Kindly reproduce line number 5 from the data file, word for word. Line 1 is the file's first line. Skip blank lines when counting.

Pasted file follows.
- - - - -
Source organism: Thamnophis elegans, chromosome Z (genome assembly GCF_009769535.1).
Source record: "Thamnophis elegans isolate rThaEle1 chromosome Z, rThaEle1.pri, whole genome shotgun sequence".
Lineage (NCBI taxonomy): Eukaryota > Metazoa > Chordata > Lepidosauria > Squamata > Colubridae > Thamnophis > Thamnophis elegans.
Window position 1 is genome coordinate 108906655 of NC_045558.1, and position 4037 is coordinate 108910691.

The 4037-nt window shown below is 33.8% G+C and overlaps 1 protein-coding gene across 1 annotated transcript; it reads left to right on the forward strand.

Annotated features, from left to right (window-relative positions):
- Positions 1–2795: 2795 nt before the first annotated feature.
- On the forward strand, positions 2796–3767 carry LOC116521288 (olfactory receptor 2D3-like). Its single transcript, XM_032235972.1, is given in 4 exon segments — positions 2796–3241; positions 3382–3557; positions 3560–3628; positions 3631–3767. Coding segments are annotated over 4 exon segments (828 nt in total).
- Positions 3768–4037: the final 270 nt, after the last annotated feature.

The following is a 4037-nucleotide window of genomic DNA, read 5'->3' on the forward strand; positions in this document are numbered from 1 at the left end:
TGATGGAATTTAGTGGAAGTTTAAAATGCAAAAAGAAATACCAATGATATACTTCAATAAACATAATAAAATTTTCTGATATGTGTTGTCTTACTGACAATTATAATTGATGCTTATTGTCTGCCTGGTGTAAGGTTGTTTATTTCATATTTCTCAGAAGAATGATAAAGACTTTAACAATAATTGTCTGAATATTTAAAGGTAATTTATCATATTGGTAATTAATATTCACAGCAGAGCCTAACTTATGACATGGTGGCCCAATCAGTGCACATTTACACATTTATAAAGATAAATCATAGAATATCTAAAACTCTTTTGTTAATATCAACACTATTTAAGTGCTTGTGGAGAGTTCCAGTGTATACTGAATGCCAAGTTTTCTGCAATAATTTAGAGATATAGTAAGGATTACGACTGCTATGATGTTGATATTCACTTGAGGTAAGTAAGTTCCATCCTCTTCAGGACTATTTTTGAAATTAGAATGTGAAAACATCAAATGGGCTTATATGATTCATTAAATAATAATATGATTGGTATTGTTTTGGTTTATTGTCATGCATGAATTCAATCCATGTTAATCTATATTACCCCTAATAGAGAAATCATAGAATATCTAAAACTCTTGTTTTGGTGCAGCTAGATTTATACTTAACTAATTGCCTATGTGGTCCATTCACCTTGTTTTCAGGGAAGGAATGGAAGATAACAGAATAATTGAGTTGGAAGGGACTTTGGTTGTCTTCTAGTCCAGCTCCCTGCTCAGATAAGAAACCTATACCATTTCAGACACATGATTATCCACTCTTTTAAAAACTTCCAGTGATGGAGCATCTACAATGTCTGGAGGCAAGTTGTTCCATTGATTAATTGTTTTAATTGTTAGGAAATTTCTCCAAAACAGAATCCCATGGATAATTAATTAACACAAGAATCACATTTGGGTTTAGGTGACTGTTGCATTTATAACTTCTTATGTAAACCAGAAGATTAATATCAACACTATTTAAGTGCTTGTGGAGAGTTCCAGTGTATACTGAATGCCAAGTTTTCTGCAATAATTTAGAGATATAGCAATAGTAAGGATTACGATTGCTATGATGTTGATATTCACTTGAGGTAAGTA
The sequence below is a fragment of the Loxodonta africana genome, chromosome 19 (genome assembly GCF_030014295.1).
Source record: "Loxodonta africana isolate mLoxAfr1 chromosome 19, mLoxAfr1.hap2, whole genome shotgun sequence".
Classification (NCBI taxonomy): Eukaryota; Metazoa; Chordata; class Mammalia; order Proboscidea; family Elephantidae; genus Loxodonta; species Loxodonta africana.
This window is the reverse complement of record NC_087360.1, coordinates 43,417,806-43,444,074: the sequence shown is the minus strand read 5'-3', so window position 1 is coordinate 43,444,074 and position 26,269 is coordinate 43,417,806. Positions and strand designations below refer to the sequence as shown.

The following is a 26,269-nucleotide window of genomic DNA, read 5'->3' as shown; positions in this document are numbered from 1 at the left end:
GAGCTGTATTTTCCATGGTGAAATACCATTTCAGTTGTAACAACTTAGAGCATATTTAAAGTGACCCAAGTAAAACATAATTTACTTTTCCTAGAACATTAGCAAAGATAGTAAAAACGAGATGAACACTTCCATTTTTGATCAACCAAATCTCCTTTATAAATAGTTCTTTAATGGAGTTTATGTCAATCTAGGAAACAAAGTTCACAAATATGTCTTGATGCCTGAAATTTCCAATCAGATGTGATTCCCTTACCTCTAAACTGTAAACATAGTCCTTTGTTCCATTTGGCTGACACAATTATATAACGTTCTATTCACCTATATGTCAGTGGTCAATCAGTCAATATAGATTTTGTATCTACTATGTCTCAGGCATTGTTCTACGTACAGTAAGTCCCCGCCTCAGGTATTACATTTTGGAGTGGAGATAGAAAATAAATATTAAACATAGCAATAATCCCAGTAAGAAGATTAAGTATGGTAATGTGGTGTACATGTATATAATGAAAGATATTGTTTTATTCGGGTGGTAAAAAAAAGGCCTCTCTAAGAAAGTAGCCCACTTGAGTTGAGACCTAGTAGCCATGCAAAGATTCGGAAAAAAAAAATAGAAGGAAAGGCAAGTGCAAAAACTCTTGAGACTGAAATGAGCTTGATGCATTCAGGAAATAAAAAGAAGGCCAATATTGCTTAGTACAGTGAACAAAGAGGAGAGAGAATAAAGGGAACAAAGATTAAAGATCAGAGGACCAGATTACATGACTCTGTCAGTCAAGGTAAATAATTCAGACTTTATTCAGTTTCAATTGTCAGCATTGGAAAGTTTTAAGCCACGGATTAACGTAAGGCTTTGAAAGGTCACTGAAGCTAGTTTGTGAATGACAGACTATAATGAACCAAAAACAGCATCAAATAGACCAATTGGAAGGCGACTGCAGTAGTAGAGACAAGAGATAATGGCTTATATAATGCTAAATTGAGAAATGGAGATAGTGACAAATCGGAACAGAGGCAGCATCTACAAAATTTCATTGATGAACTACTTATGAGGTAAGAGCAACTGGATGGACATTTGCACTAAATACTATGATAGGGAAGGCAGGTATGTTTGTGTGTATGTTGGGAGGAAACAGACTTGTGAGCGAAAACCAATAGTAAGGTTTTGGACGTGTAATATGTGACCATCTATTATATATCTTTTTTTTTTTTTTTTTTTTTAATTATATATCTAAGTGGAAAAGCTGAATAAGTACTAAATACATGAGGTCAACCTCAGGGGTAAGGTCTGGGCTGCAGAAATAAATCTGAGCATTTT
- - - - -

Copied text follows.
The 4037-nt window shown below is 33.8% G+C and overlaps 1 protein-coding gene across 1 annotated transcript; it reads left to right on the forward strand.